From this week any Fitbit smartwatch and activity band with an optical heart-rate sensor will support the Cardiogram app on an iPhone or Android phone. This includes Versa, Charge 3, Inspire HR and many others.
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The Cardiogram app is very popular. Over one million people use it to gain deeper insights into their health. The app applies its own algorithms to data from your wearable to dish out insights you would not normally get.
Last month Cardiogram announced support for Garmin smartwatches and fitness trackers. Now it’s adding a direct link to Fitbit software. This means users will be able to alternate between Fitbit’s app for their data and Cardiogram’s app for more more in-depth heart rate analysis. The Pure Pulse heart rate sensor on Fitbit wearables is generally considered right up there with the best wrist-based heart rate trackers.
To link your Fitbit account, update your Cardiogram smartphone app and log in again. You will be presented with a choice allowing you to connect with an Apple Watch, Fitbit, Garmin, Wear OS or other device.
The other option is to open the profile sidebar in the app and select Fitbit under the “Link Your Wearables” section. You will then need to type your Fitbit app username and password and allow a few minutes for the initial sync. From that point on Cardiogram will automatically sync high-resolution data every time you open the Fitbit app.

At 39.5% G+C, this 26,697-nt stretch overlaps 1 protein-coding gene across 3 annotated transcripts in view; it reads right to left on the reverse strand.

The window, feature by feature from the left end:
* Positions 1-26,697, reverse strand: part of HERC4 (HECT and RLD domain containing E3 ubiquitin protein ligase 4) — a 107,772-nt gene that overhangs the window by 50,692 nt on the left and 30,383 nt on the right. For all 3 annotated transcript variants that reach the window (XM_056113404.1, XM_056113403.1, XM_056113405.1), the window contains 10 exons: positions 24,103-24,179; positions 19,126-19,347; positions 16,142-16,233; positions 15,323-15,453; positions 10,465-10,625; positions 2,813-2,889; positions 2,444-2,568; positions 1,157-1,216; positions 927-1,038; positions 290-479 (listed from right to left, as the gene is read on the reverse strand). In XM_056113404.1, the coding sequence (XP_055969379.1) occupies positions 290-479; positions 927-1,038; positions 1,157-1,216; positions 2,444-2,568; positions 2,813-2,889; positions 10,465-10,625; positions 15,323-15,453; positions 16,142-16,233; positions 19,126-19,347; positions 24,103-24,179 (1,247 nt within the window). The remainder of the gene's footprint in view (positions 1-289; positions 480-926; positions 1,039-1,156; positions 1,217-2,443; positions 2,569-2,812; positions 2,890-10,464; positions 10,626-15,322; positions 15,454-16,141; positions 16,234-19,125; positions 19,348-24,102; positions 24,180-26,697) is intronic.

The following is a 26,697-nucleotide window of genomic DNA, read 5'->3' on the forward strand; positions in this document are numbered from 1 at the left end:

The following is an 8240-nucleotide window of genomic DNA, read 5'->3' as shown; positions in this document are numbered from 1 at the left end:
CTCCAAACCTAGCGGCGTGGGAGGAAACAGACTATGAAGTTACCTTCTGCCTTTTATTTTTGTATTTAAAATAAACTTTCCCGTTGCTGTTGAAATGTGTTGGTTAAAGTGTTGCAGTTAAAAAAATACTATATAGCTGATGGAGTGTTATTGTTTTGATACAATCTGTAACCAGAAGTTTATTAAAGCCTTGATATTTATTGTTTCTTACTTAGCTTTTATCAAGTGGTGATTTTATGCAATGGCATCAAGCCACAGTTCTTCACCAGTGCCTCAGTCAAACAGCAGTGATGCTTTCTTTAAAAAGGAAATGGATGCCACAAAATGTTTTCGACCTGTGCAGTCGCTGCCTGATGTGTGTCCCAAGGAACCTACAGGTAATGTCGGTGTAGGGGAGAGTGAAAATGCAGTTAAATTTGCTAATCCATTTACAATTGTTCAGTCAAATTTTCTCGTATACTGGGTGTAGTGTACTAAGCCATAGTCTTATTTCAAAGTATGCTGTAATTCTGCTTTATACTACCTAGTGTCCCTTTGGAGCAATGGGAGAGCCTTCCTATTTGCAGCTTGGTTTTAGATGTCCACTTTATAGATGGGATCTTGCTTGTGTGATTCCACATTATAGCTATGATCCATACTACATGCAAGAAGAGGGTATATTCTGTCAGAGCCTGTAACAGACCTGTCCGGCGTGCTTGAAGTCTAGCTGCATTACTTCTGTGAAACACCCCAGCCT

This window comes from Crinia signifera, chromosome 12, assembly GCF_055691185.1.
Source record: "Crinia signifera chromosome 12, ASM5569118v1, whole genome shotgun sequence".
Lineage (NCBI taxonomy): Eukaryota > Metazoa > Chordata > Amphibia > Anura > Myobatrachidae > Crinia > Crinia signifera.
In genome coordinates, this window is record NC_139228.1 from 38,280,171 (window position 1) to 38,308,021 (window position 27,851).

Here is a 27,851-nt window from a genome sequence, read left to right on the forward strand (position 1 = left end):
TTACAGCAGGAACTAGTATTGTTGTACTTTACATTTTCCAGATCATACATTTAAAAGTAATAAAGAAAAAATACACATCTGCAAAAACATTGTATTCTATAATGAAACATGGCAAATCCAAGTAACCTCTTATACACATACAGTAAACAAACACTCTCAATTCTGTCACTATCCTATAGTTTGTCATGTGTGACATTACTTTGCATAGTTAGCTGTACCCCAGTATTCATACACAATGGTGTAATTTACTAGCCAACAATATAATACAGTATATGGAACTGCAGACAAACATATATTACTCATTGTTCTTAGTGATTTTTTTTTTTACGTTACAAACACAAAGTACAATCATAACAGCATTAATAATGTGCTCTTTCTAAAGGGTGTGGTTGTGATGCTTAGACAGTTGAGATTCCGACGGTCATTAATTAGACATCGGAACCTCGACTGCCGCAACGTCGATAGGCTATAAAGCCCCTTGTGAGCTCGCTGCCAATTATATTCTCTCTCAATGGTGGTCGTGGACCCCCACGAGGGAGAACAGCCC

“A brand synonymous with health and fitness, compatibility with Fitbit has been one of our top user requests, and we’re very excited to launch this partnership,” said Brandon Ballinger, co-founder and CEO of Cardiogram.
“Fitbit wearables have remarkably consistent heart rate accuracy, enhanced sleep tracking, and extended battery life, all of which improve a user’s experience with Cardiogram as well.”
Now, when you sync your wearable to the Fitbit app, that data will automatically find its way into the Cardiogram app. You’ll also be able to participate in Cardiogram’s American Heart Association-backed heart studies. This includes research on detecting signs of diabetes, hypertension, sleep apnea, and atrial fibrillation.
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